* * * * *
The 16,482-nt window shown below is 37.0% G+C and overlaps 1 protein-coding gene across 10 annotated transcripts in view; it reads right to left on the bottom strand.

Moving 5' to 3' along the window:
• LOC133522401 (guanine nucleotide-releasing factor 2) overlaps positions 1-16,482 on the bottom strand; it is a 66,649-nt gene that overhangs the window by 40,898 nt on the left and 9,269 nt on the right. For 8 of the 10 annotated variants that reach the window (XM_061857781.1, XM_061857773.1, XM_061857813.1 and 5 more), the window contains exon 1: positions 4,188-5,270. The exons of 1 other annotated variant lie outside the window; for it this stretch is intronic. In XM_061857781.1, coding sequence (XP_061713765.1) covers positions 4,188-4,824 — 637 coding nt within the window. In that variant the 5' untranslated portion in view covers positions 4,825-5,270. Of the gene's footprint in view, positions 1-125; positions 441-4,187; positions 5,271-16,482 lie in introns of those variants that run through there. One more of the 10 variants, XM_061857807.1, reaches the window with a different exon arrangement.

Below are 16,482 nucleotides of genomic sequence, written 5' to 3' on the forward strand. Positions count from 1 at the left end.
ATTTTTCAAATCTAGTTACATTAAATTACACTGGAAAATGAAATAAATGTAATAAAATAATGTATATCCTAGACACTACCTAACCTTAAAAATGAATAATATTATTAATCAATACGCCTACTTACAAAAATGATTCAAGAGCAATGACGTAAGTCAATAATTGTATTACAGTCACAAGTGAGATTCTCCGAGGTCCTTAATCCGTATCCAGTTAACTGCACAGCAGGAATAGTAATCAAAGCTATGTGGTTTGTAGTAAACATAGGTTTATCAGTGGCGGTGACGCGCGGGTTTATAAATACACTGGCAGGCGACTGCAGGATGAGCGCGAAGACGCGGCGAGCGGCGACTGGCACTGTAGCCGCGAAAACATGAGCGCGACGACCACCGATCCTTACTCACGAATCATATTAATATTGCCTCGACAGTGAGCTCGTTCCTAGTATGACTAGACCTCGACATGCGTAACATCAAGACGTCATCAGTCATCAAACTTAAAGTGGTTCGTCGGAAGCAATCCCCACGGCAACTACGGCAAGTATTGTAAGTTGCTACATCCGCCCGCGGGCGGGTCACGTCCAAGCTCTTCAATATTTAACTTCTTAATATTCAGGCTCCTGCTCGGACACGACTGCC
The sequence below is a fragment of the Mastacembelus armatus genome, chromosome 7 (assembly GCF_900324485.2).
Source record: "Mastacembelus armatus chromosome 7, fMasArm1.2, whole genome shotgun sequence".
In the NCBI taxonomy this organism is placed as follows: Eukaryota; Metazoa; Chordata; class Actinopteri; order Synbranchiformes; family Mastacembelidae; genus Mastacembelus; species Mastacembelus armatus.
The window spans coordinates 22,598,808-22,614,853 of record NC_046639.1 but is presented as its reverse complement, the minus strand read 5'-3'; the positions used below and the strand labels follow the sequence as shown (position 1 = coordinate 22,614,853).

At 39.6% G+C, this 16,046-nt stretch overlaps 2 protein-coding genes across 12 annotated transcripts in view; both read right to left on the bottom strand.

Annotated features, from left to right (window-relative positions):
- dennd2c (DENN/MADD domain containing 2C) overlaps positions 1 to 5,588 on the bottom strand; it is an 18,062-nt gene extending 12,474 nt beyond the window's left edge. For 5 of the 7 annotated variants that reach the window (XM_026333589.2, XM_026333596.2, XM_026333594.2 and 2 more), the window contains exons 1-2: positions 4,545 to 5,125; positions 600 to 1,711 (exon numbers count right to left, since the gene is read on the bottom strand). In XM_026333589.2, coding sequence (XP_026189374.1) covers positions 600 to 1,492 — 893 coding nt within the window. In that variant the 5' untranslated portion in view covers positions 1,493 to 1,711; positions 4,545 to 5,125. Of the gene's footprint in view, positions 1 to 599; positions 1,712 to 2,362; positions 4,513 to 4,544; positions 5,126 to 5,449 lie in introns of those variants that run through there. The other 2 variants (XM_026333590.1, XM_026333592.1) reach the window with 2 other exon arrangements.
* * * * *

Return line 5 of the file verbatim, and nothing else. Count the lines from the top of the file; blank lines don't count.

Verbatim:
ATTTTTCAAATCTAGTTACATTAAATTACACTGGAAAATGAAATAAATGTAATAAAATAATGTATATCCTAGACACTACCTAACCTTAAAAATGAATAATATTATTAATCAATACGCCTACTTACAAAAATGATTCAAGAGCAATGACGTAAGTCAATAATTGTATTACAGTCACAAGTGAGATTCTCCGAGGTCCTTAATCCGTATCCAGTTAACTGCACAGCAGGAATAGTAATCAAAGCTATGTGGTTTGTAGTAAACATAGGTTTATCAGTGGCGGTGACGCGCGGGTTTATAAATACACTGGCAGGCGACTGCAGGATGAGCGCGAAGACGCGGCGAGCGGCGACTGGCACTGTAGCCGCGAAAACATGAGCGCGACGACCACCGATCCTTACTCACGAATCATATTAATATTGCCTCGACAGTGAGCTCGTTCCTAGTATGACTAGACCTCGACATGCGTAACATCAAGACGTCATCAGTCATCAAACTTAAAGTGGTTCGTCGGAAGCAATCCCCACGGCAACTACGGCAAGTATTGTAAGTTGCTACATCCGCCCGCGGGCGGGTCACGTCCAAGCTCTTCAATATTTAACTTCTTAATATTCAGGCTCCTGCTCGGACACGACTGCC